Btw, fortunately, Mr. Kohner had eventually married and he had children, (including actress Susan Kohner). But man, what a sad tale of cinema glory and defeat, prejudice and misunderstanding, and thwarted longing. As Birdie (Thelma Ritter) would say in All About Eve:"What a story! Everything but the bloodhounds snappin' at her rear end."

 

The only reason that I discovered all this was after viewing a dvd of The Man Who Laughs, (I really like Conrad Veidt), I was struck, as I had been when viewing Phantom of the Opera by Philbin's lovely face and terrible acting--so I tried to find out a little about her, and stumbled on this sad story. Only in the movies...

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  • 2 months later...

I've heard they are making a movie biography on Fred Astaire, with the winner of "So you think you can dance" playing him (Benji Shwimmer). I have to say I cant wait, but Fred stated in his will that he didnt want a movie made about him. I don't know how they will work around that.

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I've already heard that this project is off, but I don't know the details.

 

Most attempts to portray Astaire would probably not meet with the approval of his estate. Even if the estate has no right to prevent such a portrayal, the filmmakers are probably fearful of an expensive lawsuit of some kind.

 

Schwimmer is cute and boyish and I can sort of see him in the role (OK, I really can't see anyone in the role), but from what I've seen of his dancing, he's rather bump-and-grind in style. Not something I associate with Mr. Astaire!

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It will be just like most other star biopics - a mere shadow of the original. Why do they even bother? There have been so few of these made where the portrayer has even a scintilla of the screen appeal of the subject. There's a reason these people were stars - there's always that 'certain something' they had that can't really be matched. I generally groan when I hear that some new biopic is in the works. They rarely fail to disappoint.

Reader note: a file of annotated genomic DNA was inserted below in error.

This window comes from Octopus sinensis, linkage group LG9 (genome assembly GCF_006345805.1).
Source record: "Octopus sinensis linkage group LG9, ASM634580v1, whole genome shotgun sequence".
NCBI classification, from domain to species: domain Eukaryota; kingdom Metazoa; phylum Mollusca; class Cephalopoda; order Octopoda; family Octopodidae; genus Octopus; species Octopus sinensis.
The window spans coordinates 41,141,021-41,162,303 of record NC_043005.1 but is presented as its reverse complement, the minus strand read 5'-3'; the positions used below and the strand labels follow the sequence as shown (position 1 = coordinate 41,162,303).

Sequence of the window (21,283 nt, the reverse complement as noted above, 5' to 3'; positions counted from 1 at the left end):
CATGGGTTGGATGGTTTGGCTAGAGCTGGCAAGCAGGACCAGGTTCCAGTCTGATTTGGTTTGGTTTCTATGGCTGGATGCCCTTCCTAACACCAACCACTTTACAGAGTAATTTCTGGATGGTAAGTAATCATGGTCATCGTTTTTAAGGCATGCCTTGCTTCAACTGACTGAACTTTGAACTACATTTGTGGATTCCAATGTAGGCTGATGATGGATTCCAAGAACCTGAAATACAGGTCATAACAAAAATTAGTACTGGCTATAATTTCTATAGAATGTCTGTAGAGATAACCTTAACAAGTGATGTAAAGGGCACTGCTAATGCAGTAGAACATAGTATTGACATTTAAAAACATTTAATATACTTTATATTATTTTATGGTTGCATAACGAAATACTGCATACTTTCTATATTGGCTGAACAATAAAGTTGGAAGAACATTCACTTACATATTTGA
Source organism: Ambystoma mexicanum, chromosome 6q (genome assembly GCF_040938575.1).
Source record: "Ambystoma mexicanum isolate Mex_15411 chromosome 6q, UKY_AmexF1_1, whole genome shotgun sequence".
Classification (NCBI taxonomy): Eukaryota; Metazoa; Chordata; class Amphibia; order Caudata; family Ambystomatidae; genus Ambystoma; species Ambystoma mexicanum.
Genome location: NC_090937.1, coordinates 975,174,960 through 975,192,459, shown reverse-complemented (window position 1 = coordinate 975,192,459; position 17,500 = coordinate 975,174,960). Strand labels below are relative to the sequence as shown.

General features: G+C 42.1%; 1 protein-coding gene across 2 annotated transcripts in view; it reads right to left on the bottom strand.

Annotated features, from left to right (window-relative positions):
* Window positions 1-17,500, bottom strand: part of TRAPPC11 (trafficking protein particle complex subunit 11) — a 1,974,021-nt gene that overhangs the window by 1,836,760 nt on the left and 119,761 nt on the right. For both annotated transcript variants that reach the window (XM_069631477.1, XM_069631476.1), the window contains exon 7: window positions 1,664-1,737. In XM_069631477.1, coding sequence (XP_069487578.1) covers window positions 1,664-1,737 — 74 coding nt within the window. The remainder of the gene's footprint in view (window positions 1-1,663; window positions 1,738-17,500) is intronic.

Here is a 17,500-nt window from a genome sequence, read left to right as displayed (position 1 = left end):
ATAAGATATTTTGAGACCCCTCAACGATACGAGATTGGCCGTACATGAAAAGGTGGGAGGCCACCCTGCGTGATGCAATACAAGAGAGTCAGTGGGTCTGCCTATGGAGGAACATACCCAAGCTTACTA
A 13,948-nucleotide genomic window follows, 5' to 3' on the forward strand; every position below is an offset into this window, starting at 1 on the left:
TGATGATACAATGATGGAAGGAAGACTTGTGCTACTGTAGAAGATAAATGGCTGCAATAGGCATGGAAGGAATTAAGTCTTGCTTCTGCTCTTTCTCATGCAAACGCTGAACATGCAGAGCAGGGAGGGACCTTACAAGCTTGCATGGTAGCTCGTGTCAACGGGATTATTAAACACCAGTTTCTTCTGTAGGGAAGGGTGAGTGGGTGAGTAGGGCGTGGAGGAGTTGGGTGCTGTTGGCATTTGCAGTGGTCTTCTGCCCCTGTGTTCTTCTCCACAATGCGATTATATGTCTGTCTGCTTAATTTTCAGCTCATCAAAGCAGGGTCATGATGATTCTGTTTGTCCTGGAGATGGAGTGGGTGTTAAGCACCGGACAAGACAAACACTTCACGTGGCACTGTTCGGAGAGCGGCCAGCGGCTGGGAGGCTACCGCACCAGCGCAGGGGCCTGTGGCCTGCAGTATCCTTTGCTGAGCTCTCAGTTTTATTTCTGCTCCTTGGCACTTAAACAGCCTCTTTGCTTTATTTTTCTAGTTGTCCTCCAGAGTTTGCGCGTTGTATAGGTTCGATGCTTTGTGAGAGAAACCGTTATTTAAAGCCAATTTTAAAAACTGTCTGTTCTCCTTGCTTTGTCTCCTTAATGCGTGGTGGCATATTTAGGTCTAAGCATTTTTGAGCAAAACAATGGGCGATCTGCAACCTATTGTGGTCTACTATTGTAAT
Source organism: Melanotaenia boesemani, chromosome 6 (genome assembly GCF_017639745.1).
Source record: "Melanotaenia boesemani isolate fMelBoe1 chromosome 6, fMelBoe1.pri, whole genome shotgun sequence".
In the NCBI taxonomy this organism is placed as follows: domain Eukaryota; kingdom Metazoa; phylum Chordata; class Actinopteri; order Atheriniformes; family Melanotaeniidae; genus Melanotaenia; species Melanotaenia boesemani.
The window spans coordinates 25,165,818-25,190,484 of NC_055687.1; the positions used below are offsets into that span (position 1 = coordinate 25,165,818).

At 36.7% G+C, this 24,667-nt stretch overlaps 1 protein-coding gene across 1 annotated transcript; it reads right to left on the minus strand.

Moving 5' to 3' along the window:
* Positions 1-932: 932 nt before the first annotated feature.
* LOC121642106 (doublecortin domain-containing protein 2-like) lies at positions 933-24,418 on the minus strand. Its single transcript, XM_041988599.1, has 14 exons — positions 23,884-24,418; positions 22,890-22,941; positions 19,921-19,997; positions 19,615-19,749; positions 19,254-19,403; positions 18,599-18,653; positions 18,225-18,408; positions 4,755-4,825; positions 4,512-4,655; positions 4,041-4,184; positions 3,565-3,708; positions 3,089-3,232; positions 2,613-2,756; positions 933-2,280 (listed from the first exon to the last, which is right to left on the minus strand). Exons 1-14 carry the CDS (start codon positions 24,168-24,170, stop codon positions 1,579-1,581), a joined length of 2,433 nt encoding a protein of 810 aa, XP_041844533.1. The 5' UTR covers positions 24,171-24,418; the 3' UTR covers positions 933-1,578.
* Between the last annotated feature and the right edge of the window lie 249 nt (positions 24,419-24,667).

For my money, a well put together documentary is far more satifying.

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Two words: Barbara Stanwyck ... a real life "A Star is Born" story ... although I agree that screen star movie biopics are usually terrible and I can't believe that any actress alive could possibly play Barbara without making my skin crawl. "The Audrey Hepburn Story" just made me mad. The biopic of Grace Kelly with Cheryl Ladd (*rolls eyes*) made me laugh, but not in a good way. I loved "The Aviator," but I have a feeling I wouldn't have if Howard Hughes had been a movie star instead of a producer, aviator, man of the world, and general weirdo.

 

Another good subject of a bio movie would be Joan Crawford: it would be interesting to contrast something slightly more balanced with "Mommie Dearest."

 

Also, Tallulah Bankhead might work as the subject of a bio-movie (so long as the movie were rated NC-17), because Bankhead was so interesting, and yet she did so few films that not many people have a clear idea of what she looked like.

 

In general, though, I agree with those who have said that movie biopics are bad and biographic documentaries are better. If the question were, which movie star should be the subject of a new, detailed biographic documentary, I would have a list as long as my arm.

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A few years ago I saw a Broadway play about Marlene Dietrich, with the British actress Sian Phillips (she used to be married to Peter O'Toole). It was a pretty weak play (about the older Dietrich), but Phillips was excellent, and really evoked Dietrich. The last part of the show was a recreation of Dietrich's world tour - she sang - and Phillips, sleek, blonde, those absolutely fabulous gowns - I was very impressed. She WAS Dietrich. I really enjoyed that - it's so rare to see an actor who can become the character so completely, especially when that character is a real person with whom we are familiar.

 

There was also a play, off-Broadway, about Tallulah. The young woman who played her (It was a comedy), wrote the play as well, and I was surprised that someone so young, really too young to have remembered Tallulah, could capture her so well. She didn't look much like Tallulah, but she had all the theatrical gestures and the voice, and cadence of speech, just right.

 

So -- it can be done, it just isn't done often enough.